The classic criticism levelled at consultants of many hues is that they ask for your watch then tell you the time. They are notorious for asking lots of questions and reporting back with little more than a glorified transcription in a 50–page report, 40 pages of which are part of an off–the–shelf template.
This same criticism, viewed through the lens of the consultant rather than the customer is that consultants are under constant pressure to give those who have commissioned them the exact outcome they desire and so generally need to start any engagement by earning the right to provide a challenge function, so essential if genuine value is to be added. At the risk of over–generalising, this right is earned by assuring the client of two important things.
1. The consultant has invested substantial time and has adequate intellectual capacity to comprehensively understand their business needs and the problem they have been engaged to solve.
2. The consultant has a strong grasp of their own specialism, through a mixture of commitment to the theory, experience over many years and the application of the theory to the problem at hand.
Yet still consultants and agencies can come under pressure not just to solve problems for customers, but to solve those problems exactly the way the customer wants. This is a challenge across many disciplines but is particularly acute in the world of user–experience.
The problems which UX design typically helps solve are to sell more, improve efficiency, cut costs, enhance marketplace position, increase customer satisfaction, ward off competitive threat and build brand. And perhaps counter–intuitively this is most–commonly achieved not by seeking to control the customer more but rather by letting the customer control the experience.
For example, it’s not uncommon that conversion ratios are improved for e–commerce providers when they talk less about themselves not more. Frequent studies inform us that design trends which remain popular, such as use of the hamburger menu and parallex–led long home pages, frequently under–perform against a range of heuristic criteria. We know from years of research that the “hero shot” decreases user trust and propensity to buy, it doesn’t increase it.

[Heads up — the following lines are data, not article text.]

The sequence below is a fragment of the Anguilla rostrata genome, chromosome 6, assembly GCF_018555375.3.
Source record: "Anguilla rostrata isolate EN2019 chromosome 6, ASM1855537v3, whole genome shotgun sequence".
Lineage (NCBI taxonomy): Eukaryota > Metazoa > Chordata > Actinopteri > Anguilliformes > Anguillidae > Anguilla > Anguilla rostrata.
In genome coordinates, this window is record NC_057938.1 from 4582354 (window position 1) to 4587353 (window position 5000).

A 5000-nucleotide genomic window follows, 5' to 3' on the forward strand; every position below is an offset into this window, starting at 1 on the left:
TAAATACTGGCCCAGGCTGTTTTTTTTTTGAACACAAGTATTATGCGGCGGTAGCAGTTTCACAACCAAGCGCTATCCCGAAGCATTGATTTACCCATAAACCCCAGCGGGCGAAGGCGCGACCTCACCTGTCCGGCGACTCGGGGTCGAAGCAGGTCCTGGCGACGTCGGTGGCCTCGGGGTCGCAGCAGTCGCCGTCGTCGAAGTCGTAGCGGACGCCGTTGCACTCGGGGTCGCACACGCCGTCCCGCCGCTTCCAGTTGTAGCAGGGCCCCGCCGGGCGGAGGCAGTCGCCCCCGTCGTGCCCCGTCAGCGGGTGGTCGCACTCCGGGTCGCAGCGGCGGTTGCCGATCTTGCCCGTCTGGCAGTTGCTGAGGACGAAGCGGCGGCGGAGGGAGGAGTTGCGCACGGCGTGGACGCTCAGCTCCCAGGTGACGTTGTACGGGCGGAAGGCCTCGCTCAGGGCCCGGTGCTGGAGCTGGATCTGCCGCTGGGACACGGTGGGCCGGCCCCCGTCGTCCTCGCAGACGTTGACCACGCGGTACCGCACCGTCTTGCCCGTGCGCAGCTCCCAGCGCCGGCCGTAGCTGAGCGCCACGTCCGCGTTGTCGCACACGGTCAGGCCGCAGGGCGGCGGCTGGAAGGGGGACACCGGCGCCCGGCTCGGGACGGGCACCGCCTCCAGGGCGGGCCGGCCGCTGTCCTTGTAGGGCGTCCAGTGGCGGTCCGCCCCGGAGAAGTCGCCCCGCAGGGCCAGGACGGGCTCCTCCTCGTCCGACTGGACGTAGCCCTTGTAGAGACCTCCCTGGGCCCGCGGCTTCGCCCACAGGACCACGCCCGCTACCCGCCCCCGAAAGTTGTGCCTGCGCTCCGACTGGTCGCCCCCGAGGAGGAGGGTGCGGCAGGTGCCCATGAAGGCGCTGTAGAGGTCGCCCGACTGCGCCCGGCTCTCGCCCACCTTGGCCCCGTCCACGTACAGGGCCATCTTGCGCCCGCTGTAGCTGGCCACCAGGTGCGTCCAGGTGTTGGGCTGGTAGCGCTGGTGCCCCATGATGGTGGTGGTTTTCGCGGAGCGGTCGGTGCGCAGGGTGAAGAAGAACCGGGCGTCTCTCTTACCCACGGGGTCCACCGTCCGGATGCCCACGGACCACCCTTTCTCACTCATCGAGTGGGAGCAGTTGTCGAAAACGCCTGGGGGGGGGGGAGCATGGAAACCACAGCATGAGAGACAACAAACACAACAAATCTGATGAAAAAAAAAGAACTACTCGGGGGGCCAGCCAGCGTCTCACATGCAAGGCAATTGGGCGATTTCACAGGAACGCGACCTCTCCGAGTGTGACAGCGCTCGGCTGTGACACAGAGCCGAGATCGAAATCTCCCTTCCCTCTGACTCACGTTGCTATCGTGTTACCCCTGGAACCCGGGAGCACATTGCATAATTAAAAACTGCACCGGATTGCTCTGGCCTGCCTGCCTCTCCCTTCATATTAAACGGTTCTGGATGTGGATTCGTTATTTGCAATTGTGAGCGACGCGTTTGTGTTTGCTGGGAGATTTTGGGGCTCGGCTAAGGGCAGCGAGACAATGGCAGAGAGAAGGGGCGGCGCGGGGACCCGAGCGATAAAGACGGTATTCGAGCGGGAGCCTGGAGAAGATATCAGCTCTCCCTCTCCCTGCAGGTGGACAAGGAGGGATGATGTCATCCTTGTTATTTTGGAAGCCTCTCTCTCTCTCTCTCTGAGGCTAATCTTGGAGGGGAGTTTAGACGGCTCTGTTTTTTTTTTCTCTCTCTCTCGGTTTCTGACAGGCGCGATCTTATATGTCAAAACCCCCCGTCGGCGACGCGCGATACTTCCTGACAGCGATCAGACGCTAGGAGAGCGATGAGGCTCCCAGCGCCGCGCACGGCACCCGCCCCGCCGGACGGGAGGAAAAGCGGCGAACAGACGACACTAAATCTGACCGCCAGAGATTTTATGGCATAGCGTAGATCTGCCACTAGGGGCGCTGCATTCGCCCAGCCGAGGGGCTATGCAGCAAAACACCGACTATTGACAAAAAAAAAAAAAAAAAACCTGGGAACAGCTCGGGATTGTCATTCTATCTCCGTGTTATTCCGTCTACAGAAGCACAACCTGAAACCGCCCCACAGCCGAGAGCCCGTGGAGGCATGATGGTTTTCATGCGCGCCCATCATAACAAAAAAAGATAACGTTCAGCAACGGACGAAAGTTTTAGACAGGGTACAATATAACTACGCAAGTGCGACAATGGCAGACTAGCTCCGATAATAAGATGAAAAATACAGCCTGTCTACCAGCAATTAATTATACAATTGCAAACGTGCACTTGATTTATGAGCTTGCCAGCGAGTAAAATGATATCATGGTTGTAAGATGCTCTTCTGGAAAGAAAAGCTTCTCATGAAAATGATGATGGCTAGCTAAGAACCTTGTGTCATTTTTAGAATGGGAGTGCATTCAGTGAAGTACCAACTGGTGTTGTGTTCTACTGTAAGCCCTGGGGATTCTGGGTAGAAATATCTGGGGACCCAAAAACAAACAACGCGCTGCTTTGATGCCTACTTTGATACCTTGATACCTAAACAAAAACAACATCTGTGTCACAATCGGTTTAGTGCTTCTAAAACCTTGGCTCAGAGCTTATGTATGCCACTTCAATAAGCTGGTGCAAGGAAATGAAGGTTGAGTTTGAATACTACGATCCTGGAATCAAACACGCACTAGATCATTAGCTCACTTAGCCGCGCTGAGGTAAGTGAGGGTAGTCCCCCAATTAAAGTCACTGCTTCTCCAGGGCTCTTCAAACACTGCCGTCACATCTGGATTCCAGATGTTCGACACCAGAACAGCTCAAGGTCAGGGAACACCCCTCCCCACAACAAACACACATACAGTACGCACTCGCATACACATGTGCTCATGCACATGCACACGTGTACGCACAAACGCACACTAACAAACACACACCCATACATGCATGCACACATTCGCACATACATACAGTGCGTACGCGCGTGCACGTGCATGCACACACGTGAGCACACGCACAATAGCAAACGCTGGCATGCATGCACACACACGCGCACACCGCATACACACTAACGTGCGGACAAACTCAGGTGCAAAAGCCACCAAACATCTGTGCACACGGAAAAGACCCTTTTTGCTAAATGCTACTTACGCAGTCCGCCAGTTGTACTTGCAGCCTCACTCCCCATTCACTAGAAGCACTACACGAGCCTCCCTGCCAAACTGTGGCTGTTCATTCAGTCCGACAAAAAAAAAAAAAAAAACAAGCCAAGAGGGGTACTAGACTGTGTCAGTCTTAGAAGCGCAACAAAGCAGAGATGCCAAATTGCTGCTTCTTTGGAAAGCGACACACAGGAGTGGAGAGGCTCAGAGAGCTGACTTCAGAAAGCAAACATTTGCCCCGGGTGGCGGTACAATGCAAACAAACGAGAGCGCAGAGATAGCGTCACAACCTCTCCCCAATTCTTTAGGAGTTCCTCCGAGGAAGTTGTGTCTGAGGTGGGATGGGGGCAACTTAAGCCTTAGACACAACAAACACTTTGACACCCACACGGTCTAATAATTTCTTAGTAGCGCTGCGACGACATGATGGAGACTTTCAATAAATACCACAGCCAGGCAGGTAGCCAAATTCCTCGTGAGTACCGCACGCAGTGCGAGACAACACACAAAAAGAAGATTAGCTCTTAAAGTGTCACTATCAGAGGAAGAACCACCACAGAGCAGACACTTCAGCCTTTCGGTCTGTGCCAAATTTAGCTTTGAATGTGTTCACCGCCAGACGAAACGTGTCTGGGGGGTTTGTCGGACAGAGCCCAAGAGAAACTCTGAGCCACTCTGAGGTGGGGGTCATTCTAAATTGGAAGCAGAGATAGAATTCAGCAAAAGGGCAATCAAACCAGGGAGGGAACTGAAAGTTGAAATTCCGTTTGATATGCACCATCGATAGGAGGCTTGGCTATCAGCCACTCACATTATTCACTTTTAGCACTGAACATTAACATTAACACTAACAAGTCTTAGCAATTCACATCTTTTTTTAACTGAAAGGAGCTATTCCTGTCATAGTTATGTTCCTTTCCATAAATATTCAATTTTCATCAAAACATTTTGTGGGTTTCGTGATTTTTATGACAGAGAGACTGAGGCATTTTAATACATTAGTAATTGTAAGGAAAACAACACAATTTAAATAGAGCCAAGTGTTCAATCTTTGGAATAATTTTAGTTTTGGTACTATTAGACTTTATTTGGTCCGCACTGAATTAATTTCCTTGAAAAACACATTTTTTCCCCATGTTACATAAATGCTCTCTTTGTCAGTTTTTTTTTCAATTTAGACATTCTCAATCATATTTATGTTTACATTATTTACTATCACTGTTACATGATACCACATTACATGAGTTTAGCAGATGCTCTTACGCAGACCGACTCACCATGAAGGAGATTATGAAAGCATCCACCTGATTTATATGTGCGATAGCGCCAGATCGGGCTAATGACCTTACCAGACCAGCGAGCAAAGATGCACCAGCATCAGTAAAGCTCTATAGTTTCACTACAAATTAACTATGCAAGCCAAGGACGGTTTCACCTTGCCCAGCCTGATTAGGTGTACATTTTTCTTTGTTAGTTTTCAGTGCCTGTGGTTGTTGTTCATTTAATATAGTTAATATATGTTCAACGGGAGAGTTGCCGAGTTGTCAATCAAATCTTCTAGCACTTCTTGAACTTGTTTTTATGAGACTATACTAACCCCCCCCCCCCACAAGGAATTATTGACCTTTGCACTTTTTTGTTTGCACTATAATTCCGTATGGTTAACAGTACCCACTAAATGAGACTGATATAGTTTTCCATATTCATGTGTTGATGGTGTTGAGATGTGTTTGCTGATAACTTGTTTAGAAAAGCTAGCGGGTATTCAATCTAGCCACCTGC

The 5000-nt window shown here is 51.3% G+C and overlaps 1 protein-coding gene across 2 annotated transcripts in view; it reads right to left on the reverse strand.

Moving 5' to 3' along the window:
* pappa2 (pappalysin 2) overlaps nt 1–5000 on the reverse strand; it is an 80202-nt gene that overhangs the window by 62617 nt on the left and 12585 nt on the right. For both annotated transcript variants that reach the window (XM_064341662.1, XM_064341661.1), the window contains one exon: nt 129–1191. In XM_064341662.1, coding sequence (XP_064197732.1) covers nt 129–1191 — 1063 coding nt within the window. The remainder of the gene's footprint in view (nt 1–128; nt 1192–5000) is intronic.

Hero shots include transport companies boasting about the size of their fleet (users are usually happy to take on trust that the company will have a bus to take them to their destination), universities putting shiny pictures of their buildings on the home page (it turns out that users are prepared to take the step of faith that the university will have rooms in which to conduct the lectures), and (my own bête–noire) the large organisation which leads on its home page with a “web version” of their TV ad or billboard (in all my years involved in digital I have never been involved in a single project where the replay of a TV ad registered over half of one percent of home page activity).
At the time of writing, far too many such Irish websites remain live.
Rather, users value a range of things which too many comms professionals find too dull. Invite a group of people to a meeting to talk about brand and visual aesthetic and you’ll fill the room. And so you should – these are important considerations. Yet try to pull together a group to talk about findability, task–completion efficiency, navigation speed, or internal site search you’ll discover that no amount of strong coffee or sticky donuts will persuade people to come along.
To our loyal clients and those who one day might become customers, I assure you of the Fathom team’s commitment to credible challenge function.
In return, I ask you to accede to the paradox that if we simply gave you everything you ever wanted, it wouldn’t be what you wanted.